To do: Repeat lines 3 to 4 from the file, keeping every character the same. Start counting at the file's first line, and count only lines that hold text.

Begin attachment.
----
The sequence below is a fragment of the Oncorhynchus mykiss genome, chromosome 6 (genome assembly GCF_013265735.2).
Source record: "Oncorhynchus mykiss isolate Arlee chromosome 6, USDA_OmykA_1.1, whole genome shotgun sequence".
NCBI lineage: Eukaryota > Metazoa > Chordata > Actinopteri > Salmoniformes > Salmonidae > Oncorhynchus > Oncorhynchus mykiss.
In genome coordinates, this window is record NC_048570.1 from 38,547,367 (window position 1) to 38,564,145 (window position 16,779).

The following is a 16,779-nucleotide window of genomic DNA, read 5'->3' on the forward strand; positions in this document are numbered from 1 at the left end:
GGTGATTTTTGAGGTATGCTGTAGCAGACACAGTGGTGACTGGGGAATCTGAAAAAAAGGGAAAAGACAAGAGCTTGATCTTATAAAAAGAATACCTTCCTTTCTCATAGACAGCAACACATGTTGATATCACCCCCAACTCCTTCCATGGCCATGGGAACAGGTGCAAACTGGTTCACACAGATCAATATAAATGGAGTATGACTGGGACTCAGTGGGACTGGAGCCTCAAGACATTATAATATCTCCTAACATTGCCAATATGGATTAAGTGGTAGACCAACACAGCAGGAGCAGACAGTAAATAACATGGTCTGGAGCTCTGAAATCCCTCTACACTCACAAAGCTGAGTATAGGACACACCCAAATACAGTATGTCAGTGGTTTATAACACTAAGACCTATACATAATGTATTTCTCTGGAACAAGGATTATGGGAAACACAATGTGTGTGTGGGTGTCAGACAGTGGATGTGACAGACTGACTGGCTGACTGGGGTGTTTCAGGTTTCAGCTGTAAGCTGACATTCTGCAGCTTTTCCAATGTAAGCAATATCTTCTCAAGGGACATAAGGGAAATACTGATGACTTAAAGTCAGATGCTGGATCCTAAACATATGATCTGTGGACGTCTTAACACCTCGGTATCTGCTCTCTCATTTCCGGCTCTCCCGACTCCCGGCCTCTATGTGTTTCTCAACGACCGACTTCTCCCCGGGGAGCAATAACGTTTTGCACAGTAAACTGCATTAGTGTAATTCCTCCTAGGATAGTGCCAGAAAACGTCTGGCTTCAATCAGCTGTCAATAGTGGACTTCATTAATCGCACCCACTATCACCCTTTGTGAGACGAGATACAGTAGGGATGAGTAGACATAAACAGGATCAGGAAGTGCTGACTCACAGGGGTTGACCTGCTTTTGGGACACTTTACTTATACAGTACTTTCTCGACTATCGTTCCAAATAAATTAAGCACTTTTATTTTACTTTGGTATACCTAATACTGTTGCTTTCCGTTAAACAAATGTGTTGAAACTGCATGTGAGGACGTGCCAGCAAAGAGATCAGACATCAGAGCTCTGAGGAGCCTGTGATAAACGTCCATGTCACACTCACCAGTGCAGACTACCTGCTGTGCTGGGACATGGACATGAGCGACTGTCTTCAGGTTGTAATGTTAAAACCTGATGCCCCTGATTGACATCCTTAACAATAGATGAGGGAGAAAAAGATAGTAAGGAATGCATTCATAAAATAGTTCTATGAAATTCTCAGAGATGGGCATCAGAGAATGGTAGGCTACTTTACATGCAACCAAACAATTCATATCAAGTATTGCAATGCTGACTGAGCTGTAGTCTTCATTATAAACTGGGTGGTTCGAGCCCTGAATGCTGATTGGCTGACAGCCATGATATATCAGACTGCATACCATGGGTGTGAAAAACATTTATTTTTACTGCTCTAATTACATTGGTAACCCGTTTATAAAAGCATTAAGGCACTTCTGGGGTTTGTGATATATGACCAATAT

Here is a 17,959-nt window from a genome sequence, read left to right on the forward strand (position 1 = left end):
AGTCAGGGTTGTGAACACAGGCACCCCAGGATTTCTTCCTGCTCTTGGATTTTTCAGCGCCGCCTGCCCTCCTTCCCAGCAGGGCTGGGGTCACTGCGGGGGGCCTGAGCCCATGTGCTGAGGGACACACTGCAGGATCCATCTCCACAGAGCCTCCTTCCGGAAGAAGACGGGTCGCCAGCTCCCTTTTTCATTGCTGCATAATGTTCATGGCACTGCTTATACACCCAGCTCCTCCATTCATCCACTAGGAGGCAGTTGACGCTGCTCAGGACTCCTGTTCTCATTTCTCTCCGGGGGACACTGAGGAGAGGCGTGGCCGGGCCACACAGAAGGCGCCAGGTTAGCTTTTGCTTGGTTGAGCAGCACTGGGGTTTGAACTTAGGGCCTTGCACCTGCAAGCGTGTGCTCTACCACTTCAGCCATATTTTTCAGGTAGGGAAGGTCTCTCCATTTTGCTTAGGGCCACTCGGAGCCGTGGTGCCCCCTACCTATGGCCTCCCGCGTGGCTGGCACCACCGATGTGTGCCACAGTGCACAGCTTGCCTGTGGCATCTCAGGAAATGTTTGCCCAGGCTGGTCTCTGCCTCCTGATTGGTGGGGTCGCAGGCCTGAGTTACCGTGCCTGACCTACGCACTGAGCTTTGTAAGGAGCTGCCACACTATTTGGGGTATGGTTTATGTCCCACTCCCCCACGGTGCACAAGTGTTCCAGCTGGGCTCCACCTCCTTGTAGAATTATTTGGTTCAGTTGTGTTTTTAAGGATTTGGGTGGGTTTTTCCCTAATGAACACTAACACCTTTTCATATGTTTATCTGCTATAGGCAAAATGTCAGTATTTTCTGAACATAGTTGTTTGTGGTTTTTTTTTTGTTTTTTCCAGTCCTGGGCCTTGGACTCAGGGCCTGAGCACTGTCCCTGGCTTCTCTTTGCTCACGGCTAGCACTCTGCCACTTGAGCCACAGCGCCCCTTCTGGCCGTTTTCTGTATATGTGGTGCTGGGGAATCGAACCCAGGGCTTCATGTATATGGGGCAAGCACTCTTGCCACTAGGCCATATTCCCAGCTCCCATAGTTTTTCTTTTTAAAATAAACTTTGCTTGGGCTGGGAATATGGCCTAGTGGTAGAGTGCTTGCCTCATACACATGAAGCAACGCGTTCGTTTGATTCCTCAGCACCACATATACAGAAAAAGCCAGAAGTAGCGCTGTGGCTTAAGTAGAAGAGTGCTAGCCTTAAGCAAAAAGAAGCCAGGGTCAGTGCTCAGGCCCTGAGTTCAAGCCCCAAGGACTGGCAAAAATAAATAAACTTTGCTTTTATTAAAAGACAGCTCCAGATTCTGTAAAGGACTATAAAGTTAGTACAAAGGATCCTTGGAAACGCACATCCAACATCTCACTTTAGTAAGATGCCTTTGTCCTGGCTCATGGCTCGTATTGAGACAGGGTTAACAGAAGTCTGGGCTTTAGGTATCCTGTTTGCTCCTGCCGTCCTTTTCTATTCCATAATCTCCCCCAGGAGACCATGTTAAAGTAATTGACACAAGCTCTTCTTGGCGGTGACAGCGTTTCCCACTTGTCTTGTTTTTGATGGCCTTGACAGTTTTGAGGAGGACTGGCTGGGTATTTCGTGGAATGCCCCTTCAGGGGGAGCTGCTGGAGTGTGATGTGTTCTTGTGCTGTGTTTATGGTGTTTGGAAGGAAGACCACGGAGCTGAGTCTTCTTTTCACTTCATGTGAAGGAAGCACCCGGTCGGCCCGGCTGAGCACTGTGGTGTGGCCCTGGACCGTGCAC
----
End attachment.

NCBI lineage: Eukaryota > Metazoa > Chordata > Actinopteri > Salmoniformes > Salmonidae > Oncorhynchus > Oncorhynchus mykiss.
In genome coordinates, this window is record NC_048570.1 from 38,547,367 (window position 1) to 38,564,145 (window position 16,779).